He expects to be here a lot at the beginning, and will only "leave when the child is grown up", when his standards are matched (or exceeded). "I have a British passport so I won't be dodging the immigration people," he laughs. "Anyway, I'm too big to hide behind the fake walls we've put in the kitchen for the illegal immigrants!"

The Bo London team has certainly come through all the proper channels: his chef de cuisine, Mark Sin (ex-Tom Aikens, Mirabelle and Harvey Nichols) has just returned to the UK after three years at Bo Innovation; his Nepalese manager, AJ Gurung, also returning to the UK, used to manage Bo Innovation.

Leung's ascent to culinary stardom has been not far short of meteoric. Entirely self-taught, he learnt how not to cook from his mother; studied environmental science; worked as a waiter for a short time; ran a successful business as an acoustic engineer; gorged on food TV and books, only cooking professionally for the first time as recently as 2003, at the ripe old age of 42, with the opening of his first restaurant, actually a 25-cover "speakeasy" or private kitchen, called Bo InnoSeki. It was an instant hit, growing into Bo Innovation which opened in 2005, and had won two stars by 2009 (it later lost one but regained it in 2012). "I was lucky. I think I have a little bit of talent."

He's not just a chef, of course; he's also something of a star, a rock 'n' roll kinda chef. His old press shots precede him - all blue-tinted glasses, blue-streaked hair and tattooed bicep - and, even though he's changed his look since, he's instantly recognisable with his jade earring and head-to-toe black attire. He loves attention, he admits it, but insists his "Demon Chef" image was part motivational strategy.

"You have got to know what you're good at and what you're not good at. Sometimes, being a pessimistic person, I don't like to take chances. I'm an engineer; I do gamble but it's a calculated risk. Maybe I wasn't that big when that picture was put up buy by tattooing "Demon Chef" on my arm and putting up this massive picture, it definitely forces me to keep on going, to make myself that big or else, man, you're going to be a real fool."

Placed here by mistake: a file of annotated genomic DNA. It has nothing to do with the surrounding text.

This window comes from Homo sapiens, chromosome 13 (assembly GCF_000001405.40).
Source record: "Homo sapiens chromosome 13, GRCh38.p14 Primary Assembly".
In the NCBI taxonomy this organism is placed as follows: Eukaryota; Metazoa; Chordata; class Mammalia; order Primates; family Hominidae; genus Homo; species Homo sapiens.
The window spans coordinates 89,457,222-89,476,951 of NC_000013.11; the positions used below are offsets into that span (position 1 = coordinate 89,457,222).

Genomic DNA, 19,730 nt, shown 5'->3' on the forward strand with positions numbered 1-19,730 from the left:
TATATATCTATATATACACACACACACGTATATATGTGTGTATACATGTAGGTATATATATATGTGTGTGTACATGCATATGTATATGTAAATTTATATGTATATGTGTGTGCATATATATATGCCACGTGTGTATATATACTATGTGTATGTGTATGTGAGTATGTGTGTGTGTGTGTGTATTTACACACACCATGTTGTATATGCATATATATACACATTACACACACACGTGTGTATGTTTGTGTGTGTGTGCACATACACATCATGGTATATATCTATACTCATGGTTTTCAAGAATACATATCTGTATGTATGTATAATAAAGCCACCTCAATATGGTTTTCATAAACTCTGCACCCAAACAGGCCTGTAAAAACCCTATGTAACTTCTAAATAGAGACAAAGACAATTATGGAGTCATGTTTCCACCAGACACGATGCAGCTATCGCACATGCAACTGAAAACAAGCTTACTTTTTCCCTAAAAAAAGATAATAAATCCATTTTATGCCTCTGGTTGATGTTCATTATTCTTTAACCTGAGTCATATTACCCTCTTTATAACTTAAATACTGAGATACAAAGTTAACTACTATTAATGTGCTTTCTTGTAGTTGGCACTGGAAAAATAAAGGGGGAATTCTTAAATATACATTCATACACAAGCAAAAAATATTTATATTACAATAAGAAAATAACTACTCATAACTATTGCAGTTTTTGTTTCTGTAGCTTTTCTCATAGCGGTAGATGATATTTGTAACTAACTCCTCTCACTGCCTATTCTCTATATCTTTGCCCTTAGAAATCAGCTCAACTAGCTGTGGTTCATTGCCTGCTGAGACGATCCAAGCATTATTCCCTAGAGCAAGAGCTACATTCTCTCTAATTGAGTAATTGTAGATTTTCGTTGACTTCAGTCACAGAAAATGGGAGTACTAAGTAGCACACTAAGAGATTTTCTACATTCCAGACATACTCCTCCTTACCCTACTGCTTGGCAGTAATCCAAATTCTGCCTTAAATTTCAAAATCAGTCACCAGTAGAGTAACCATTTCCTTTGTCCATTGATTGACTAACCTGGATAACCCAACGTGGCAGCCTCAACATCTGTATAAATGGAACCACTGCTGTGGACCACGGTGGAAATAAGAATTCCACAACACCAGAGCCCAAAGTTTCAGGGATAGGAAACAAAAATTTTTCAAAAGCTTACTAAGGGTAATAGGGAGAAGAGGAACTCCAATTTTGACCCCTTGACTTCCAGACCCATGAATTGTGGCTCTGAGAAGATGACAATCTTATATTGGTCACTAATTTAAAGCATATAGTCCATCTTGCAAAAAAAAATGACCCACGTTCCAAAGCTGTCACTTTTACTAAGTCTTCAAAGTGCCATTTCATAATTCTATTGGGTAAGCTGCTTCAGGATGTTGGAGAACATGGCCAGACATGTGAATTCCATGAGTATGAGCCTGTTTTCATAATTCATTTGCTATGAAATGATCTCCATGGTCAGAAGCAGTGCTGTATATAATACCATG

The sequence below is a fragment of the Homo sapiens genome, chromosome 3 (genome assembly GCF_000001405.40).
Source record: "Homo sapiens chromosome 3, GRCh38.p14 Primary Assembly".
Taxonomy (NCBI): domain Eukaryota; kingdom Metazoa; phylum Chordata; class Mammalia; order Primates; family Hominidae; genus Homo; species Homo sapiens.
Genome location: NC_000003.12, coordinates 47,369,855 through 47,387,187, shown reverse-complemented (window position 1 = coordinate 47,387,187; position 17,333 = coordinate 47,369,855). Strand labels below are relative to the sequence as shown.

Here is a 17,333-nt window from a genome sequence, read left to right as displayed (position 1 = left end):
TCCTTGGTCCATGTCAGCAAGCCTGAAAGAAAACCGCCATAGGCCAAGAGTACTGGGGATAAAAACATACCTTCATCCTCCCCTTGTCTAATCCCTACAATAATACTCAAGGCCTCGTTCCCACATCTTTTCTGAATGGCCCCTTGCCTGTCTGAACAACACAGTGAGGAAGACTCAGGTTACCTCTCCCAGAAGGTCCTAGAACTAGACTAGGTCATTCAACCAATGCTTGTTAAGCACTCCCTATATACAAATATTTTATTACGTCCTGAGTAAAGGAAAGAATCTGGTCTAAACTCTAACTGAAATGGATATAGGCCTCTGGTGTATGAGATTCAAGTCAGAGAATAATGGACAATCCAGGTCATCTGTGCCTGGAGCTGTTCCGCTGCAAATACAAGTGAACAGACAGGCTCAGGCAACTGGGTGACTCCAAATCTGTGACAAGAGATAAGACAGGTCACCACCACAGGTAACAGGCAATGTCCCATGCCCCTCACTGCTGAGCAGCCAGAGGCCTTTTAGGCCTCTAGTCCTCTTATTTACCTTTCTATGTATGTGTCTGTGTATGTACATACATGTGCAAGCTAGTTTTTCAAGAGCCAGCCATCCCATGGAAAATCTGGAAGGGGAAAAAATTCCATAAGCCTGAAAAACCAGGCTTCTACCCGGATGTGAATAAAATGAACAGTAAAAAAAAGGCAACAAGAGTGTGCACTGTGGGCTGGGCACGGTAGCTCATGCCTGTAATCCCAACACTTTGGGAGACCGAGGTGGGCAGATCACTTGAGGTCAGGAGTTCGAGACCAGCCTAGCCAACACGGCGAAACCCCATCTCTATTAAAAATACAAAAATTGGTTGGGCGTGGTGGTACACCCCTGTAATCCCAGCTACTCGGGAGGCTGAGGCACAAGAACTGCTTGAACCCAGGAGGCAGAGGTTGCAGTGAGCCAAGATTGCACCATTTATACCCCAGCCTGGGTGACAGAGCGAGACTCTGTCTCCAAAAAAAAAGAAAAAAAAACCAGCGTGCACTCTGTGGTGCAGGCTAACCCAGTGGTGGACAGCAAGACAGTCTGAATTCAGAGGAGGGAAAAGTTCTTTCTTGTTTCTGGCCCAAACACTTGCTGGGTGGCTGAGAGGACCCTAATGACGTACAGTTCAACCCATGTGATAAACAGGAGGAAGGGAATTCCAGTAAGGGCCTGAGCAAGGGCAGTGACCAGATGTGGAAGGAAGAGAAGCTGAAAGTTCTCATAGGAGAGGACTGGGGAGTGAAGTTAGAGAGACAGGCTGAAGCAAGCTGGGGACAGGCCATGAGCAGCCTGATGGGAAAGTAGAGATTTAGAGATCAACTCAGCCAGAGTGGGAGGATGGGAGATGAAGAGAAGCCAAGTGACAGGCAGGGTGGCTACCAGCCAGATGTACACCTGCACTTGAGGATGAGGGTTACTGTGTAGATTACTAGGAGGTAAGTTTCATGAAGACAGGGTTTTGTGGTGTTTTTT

He won't be putting up the same picture in London. Not because people would throw eggs at it, he insists, but because he's at a point in his career where he needn't go to such extremes. His challenge to himself in London is to show his food and Chinese food in a different light. "I'm not coming here with the same proven formula."
Aside from the "Great Britain" menu, Bo London will offer a dim sum menu including his steak and kidney xiao long bao as well as black truffle XO har gau, beef shu mai with hay and morel vermicelli with iberico ham. A 15-course "Chef's Menu" at £138 will include hits from Hong Kong such as "tomato - 'patchun' vinegar, fermented Chinese olives, tomato marshmallow" and "Umami - dried shrimp oil, wild mushrooms, tomato, pappardelle". Sweet and sour pork, this is not.

There may well be flavours, temperatures and textures that non-Chinese diners won't have encountered before, but Leung guarantees they'll enjoy the ride. "Don't think you're going to go to Bo and have all foreign objects in front of you, that you'll be eating something that's crawling. My success is feeding people; they come back, they're satisfied. You're not going to go to Bo and see foams and powders. You're going to see real food and hopefully it will taste good."

spring rolls
spring rolls
Spring rolls with Asian flavoured pesto and chicken

Ingredients
(Serves eight)
For the pesto
50g coriander
50g Thai basil
50g spring onion
50g toasted peanuts
250g corn oil
50g sesame oil
25g Parmesan cheese, grated
Spring rolls
200g tinned bamboo shoots, julienne
300g chicken thighs, julienne plus oil 
for frying
16 spring roll paper
1 egg yolk, beaten

Method
To make the pesto, blend coriander, Thai 
basil, spring onion, peanuts, corn oil and sesame oil.
Mix in cheese to taste. Season with salt and pepper.
To make the spring rolls, sauté chicken thighs until just cooked.
Mix bamboo shoot and cooked chicken thighs with enough pesto to just bind.
Place spring roll paper on a flat surface.
Fill spring roll with a rounded spoonful of filling.
Fold up the bottom of the wrapper over the filling and press down slightly.
Fold over the sides until the two ends meet in the middle.
Roll up spring roll. Stick the end with egg yolk. Deep-fry at 180°C until golden.

BO LONDON MENU

â- Dim Sum, from £5.50 to £28, served in the bar

â- Sichuan spicy lamb xiao long bao; foie gras, green onion potsticker; taro croquette, Osetra caviar; suckling pig, Sichuan vanilla apple; umami noodles; fried rice with crab meat and tobiko

â- Lunch menu, £30 for two dim sums plus main course, £35 with dessert

â- Chef's menu, £138 for 15 courses

â- Ode to Great Britain, £98 for 12 courses
Sample dishes: trip-fle - lychee cream, mussel custard, tripes, aromatic jelly; hawthorn bubble tea; oyster - green onion lime, ginger, xiaoshing seaweed jelly; lobster - Sichuan butter poached, crispy woba, roasted corn, watermelon; chicken - sand ginger cream, chicken rice; Sex on the Beach (£8 supplement - all proceeds go to the Elton John AIDS Foundation); fried condensed milk - banana, "baijiu" caramel; sandalwood - Chinese almonds, cherry berry compote

Bo London, 4 Mill Street, London W1S 2AX
www.bolondonrestaurant.com